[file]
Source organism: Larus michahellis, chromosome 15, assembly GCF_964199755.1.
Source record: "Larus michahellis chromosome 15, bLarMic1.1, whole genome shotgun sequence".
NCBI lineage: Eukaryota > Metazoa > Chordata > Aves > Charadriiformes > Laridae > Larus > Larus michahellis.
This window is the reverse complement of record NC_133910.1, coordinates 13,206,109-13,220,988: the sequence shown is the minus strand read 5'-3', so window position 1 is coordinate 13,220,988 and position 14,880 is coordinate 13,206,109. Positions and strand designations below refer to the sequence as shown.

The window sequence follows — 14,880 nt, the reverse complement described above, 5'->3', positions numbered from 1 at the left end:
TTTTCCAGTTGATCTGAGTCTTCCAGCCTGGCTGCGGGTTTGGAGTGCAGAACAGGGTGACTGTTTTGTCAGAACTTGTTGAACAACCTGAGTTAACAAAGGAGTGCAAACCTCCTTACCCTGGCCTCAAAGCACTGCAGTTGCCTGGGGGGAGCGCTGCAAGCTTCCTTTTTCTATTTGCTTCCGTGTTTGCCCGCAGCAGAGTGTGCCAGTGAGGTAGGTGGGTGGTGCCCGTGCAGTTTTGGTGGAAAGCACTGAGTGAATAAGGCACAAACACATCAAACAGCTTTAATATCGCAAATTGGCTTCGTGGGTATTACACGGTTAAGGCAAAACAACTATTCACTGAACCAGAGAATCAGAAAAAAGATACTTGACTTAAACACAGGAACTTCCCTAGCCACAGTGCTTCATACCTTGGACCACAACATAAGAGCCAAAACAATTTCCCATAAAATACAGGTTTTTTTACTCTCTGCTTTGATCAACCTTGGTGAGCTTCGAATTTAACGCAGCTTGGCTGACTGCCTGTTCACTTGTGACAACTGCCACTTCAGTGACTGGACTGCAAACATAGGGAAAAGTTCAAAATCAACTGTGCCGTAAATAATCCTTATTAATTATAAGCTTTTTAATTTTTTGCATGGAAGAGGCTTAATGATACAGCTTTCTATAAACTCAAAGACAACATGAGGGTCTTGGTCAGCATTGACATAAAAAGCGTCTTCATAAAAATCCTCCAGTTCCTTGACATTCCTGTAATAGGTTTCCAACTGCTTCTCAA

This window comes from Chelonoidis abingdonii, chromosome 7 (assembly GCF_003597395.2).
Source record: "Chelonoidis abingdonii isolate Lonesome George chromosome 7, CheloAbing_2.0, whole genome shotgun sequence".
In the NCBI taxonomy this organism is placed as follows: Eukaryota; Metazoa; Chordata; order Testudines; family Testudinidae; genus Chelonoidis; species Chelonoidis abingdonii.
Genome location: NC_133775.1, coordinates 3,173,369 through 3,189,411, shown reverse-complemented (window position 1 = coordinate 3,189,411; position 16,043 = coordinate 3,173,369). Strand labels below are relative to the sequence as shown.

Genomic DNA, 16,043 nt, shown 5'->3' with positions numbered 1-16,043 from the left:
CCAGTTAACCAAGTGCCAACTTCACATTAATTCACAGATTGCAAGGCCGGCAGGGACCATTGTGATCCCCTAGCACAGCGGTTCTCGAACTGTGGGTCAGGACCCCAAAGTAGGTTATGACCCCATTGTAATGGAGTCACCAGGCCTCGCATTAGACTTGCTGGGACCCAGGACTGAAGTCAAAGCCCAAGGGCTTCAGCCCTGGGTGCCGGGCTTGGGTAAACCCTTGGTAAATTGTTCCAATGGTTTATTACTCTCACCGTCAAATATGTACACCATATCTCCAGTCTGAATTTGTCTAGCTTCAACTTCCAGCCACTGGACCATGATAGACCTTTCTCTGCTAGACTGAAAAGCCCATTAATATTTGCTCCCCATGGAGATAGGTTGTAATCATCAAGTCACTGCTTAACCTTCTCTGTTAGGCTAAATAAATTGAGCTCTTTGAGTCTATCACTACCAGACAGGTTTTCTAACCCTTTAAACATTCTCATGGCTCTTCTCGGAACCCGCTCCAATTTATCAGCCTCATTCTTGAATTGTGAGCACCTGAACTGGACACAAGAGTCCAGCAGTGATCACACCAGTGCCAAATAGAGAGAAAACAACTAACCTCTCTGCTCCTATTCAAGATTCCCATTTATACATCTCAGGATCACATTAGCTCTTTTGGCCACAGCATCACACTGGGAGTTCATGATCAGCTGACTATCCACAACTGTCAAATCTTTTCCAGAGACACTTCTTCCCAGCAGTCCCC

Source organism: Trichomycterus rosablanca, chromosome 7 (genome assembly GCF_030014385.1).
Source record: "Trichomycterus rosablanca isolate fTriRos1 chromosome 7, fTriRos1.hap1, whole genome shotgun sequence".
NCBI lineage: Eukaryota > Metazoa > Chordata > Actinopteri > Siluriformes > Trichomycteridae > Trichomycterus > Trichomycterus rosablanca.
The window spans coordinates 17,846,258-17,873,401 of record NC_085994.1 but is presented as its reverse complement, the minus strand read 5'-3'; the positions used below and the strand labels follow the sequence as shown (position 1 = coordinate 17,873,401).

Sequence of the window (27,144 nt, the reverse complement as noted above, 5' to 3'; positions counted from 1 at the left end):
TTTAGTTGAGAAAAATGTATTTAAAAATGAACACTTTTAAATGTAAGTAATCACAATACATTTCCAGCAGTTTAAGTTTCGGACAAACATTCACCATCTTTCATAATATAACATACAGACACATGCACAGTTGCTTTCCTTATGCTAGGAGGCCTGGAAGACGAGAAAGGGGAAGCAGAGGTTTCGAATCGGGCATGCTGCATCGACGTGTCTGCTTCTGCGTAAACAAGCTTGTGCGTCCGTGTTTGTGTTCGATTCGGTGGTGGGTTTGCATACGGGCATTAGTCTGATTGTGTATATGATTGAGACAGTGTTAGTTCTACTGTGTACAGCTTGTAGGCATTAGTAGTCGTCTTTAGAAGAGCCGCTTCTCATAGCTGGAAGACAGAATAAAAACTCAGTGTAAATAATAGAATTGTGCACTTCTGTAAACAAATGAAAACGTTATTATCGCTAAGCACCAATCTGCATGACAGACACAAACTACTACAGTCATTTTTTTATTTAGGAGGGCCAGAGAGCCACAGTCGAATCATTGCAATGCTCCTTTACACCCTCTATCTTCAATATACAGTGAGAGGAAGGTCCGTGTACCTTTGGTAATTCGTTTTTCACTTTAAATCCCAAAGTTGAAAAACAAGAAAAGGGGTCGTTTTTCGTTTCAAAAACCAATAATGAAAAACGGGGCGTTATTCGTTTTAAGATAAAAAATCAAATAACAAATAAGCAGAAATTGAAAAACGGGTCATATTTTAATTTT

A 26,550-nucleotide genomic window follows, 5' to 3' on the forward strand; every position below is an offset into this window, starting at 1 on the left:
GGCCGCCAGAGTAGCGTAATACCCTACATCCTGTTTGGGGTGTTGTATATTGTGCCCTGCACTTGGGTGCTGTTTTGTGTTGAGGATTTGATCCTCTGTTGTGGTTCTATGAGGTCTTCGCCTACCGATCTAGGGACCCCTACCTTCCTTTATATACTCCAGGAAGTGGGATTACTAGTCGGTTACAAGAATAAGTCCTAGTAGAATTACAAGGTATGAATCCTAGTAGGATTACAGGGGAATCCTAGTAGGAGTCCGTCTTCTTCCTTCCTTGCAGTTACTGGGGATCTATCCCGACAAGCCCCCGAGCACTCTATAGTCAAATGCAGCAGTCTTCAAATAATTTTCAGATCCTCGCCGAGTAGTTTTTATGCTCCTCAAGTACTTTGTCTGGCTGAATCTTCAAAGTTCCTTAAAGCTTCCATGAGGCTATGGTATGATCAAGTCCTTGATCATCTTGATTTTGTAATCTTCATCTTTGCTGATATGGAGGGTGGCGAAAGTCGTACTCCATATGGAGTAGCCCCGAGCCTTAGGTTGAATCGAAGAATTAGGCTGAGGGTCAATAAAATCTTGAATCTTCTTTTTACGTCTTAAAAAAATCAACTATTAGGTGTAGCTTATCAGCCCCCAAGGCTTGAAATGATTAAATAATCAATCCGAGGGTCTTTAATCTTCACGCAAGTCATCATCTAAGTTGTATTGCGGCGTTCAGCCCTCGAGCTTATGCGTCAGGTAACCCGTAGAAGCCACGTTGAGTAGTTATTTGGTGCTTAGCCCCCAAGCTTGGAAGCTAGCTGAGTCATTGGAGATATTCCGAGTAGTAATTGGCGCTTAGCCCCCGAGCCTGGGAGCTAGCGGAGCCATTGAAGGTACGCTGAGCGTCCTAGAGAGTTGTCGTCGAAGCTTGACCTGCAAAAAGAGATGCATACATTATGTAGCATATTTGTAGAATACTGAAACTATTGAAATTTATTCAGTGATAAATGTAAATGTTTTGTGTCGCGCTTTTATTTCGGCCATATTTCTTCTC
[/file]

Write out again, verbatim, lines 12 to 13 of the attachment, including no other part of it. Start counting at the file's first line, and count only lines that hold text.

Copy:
CCAGTTAACCAAGTGCCAACTTCACATTAATTCACAGATTGCAAGGCCGGCAGGGACCATTGTGATCCCCTAGCACAGCGGTTCTCGAACTGTGGGTCAGGACCCCAAAGTAGGTTATGACCCCATTGTAATGGAGTCACCAGGCCTCGCATTAGACTTGCTGGGACCCAGGACTGAAGTCAAAGCCCAAGGGCTTCAGCCCTGGGTGCCGGGCTTGGGTAAACCCTTGGTAAATTGTTCCAATGGTTTATTACTCTCACCGTCAAATATGTACACCATATCTCCAGTCTGAATTTGTCTAGCTTCAACTTCCAGCCACTGGACCATGATAGACCTTTCTCTGCTAGACTGAAAAGCCCATTAATATTTGCTCCCCATGGAGATAGGTTGTAATCATCAAGTCACTGCTTAACCTTCTCTGTTAGGCTAAATAAATTGAGCTCTTTGAGTCTATCACTACCAGACAGGTTTTCTAACCCTTTAAACATTCTCATGGCTCTTCTCGGAACCCGCTCCAATTTATCAGCCTCATTCTTGAATTGTGAGCACCTGAACTGGACACAAGAGTCCAGCAGTGATCACACCAGTGCCAAATAGAGAGAAAACAACTAACCTCTCTGCTCCTATTCAAGATTCCCATTTATACATCTCAGGATCACATTAGCTCTTTTGGCCACAGCATCACACTGGGAGTTCATGATCAGCTGACTATCCACAACTGTCAAATCTTTTCCAGAGACACTTCTTCCCAGCAGTCCCC

Source organism: Trichomycterus rosablanca, chromosome 7 (genome assembly GCF_030014385.1).